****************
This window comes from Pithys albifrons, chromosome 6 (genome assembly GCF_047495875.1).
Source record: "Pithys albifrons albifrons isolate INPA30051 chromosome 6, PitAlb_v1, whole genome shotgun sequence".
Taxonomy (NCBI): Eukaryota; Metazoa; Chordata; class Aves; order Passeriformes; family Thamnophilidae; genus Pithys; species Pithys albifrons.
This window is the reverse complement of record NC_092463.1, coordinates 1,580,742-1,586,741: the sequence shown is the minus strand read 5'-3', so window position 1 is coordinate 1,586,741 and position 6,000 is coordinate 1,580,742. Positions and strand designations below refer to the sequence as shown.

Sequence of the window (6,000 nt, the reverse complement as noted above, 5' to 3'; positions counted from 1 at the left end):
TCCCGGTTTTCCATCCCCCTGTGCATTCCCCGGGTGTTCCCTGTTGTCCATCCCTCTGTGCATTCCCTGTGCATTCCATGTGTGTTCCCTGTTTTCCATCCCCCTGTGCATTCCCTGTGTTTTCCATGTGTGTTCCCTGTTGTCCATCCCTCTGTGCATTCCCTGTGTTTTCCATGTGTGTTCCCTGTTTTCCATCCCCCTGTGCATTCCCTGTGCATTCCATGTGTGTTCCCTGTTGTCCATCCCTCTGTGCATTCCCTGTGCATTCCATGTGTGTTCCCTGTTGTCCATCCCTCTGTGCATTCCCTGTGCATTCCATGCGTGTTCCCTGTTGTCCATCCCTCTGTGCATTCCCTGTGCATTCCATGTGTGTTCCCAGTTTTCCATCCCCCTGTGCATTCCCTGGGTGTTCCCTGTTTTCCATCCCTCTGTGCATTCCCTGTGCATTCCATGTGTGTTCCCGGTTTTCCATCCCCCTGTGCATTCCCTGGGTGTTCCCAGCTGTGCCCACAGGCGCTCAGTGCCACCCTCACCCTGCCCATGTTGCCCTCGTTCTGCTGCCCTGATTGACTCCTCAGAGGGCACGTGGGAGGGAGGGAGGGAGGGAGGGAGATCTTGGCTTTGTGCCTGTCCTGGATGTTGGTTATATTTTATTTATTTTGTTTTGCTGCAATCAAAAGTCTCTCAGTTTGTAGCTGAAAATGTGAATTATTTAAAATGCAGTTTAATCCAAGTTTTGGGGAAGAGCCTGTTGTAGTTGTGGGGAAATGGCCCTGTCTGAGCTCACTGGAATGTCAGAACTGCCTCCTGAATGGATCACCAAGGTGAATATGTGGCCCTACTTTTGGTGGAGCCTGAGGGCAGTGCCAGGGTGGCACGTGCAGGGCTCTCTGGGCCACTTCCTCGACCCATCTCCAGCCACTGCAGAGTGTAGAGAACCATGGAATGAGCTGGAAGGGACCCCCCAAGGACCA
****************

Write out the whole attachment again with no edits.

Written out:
This window comes from Pithys albifrons, chromosome 6 (genome assembly GCF_047495875.1).
Source record: "Pithys albifrons albifrons isolate INPA30051 chromosome 6, PitAlb_v1, whole genome shotgun sequence".
Taxonomy (NCBI): Eukaryota; Metazoa; Chordata; class Aves; order Passeriformes; family Thamnophilidae; genus Pithys; species Pithys albifrons.
This window is the reverse complement of record NC_092463.1, coordinates 1,580,742-1,586,741: the sequence shown is the minus strand read 5'-3', so window position 1 is coordinate 1,586,741 and position 6,000 is coordinate 1,580,742. Positions and strand designations below refer to the sequence as shown.

Sequence of the window (6,000 nt, the reverse complement as noted above, 5' to 3'; positions counted from 1 at the left end):
TCCCGGTTTTCCATCCCCCTGTGCATTCCCCGGGTGTTCCCTGTTGTCCATCCCTCTGTGCATTCCCTGTGCATTCCATGTGTGTTCCCTGTTTTCCATCCCCCTGTGCATTCCCTGTGTTTTCCATGTGTGTTCCCTGTTGTCCATCCCTCTGTGCATTCCCTGTGTTTTCCATGTGTGTTCCCTGTTTTCCATCCCCCTGTGCATTCCCTGTGCATTCCATGTGTGTTCCCTGTTGTCCATCCCTCTGTGCATTCCCTGTGCATTCCATGTGTGTTCCCTGTTGTCCATCCCTCTGTGCATTCCCTGTGCATTCCATGCGTGTTCCCTGTTGTCCATCCCTCTGTGCATTCCCTGTGCATTCCATGTGTGTTCCCAGTTTTCCATCCCCCTGTGCATTCCCTGGGTGTTCCCTGTTTTCCATCCCTCTGTGCATTCCCTGTGCATTCCATGTGTGTTCCCGGTTTTCCATCCCCCTGTGCATTCCCTGGGTGTTCCCAGCTGTGCCCACAGGCGCTCAGTGCCACCCTCACCCTGCCCATGTTGCCCTCGTTCTGCTGCCCTGATTGACTCCTCAGAGGGCACGTGGGAGGGAGGGAGGGAGGGAGGGAGATCTTGGCTTTGTGCCTGTCCTGGATGTTGGTTATATTTTATTTATTTTGTTTTGCTGCAATCAAAAGTCTCTCAGTTTGTAGCTGAAAATGTGAATTATTTAAAATGCAGTTTAATCCAAGTTTTGGGGAAGAGCCTGTTGTAGTTGTGGGGAAATGGCCCTGTCTGAGCTCACTGGAATGTCAGAACTGCCTCCTGAATGGATCACCAAGGTGAATATGTGGCCCTACTTTTGGTGGAGCCTGAGGGCAGTGCCAGGGTGGCACGTGCAGGGCTCTCTGGGCCACTTCCTCGACCCATCTCCAGCCACTGCAGAGTGTAGAGAACCATGGAATGAGCTGGAAGGGACCCCCCAAGGACCA